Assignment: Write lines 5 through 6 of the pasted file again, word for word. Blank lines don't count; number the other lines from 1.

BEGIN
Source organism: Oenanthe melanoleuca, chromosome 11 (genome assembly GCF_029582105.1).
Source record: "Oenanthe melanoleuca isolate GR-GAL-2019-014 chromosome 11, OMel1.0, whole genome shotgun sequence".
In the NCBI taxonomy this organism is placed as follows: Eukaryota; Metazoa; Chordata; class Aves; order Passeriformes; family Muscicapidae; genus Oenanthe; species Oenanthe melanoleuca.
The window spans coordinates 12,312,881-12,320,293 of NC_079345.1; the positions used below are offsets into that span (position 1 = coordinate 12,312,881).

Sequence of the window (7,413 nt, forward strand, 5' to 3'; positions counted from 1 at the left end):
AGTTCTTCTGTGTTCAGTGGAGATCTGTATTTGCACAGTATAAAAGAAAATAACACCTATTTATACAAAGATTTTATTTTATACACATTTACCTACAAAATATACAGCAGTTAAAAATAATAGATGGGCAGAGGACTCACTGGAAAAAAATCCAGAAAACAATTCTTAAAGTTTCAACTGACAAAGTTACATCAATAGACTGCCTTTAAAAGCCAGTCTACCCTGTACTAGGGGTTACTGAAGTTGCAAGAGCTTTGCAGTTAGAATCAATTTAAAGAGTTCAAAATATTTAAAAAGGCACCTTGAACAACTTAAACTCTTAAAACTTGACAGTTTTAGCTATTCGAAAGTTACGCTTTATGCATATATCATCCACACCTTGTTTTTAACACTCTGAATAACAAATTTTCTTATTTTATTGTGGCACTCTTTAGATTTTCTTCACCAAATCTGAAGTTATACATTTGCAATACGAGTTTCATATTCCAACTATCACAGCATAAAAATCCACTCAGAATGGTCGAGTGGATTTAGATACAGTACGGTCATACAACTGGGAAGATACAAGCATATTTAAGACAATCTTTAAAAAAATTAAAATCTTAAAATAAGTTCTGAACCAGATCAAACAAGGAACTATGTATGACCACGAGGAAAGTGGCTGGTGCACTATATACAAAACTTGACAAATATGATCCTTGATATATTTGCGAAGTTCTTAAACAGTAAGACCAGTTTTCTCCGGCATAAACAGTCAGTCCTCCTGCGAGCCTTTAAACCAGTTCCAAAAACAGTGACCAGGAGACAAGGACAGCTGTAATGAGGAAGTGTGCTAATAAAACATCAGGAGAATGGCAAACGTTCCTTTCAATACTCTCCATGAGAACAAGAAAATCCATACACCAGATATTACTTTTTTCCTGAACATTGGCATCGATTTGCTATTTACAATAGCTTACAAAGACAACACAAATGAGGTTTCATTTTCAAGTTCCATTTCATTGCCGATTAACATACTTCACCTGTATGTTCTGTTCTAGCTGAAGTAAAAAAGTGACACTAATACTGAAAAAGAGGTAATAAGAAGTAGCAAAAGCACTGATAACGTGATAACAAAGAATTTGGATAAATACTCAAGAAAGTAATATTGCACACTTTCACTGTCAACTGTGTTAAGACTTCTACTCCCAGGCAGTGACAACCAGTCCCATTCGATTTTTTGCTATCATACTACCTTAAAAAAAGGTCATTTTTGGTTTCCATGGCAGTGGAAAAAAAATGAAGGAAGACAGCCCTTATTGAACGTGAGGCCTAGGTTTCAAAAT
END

Sequence of the window (7,413 nt, forward strand, 5' to 3'; positions counted from 1 at the left end):
AGTTCTTCTGTGTTCAGTGGAGATCTGTATTTGCACAGTATAAAAGAAAATAACACCTATTTATACAAAGATTTTATTTTATACACATTTACCTACAAAATATACAGCAGTTAAAAATAATAGATGGGCAGAGGACTCACTGGAAAAAAATCCAGAAAACAATTCTTAAAGTTTCAACTGACAAAGTTACATCAATAGACTGCCTTTAAAAGCCAGTCTACCCTGTACTAGGGGTTACTGAAGTTGCAAGAGCTTTGCAGTTAGAATCAATTTAAAGAGTTCAAAATATTTAAAAAGGCACCTTGAACAACTTAAACTCTTAAAACTTGACAGTTTTAGCTATTCGAAAGTTACGCTTTATGCATATATCATCCACACCTTGTTTTTAACACTCTGAATAACAAATTTTCTTATTTTATTGTGGCACTCTTTAGATTTTCTTCACCAAATCTGAAGTTATACATTTGCAATACGAGTTTCATATTCCAACTATCACAGCATAAAAATCCACTCAGAATGGTCGAGTGGATTTAGATACAGTACGGTCATACAACTGGGAAGATACAAGCATATTTAAGACAATCTTTAAAAAAATTAAAATCTTAAAATAAGTTCTGAACCAGATCAAACAAGGAACTATGTATGACCACGAGGAAAGTGGCTGGTGCACTATATACAAAACTTGACAAATATGATCCTTGATATATTTGCGAAGTTCTTAAACAGTAAGACCAGTTTTCTCCGGCATAAACAGTCAGTCCTCCTGCGAGCCTTTAAACCAGTTCCAAAAACAGTGACCAGGAGACAAGGACAGCTGTAATGAGGAAGTGTGCTAATAAAACATCAGGAGAATGGCAAACGTTCCTTTCAATACTCTCCATGAGAACAAGAAAATCCATACACCAGATATTACTTTTTTCCTGAACATTGGCATCGATTTGCTATTTACAATAGCTTACAAAGACAACACAAATGAGGTTTCATTTTCAAGTTCCATTTCATTGCCGATTAACATACTTCACCTGTATGTTCTGTTCTAGCTGAAGTAAAAAAGTGACACTAATACTGAAAAAGAGGTAATAAGAAGTAGCAAAAGCACTGATAACGTGATAACAAAGAATTTGGATAAATACTCAAGAAAGTAATATTGCACACTTTCACTGTCAACTGTGTTAAGACTTCTACTCCCAGGCAGTGACAACCAGTCCCATTCGATTTTTTGCTATCATACTACCTTAAAAAAAGGTCATTTTTGGTTTCCATGGCAGTGGAAAAAAAATGAAGGAAGACAGCCCTTATTGAACGTGAGGCCTAGGTTTCAAAAT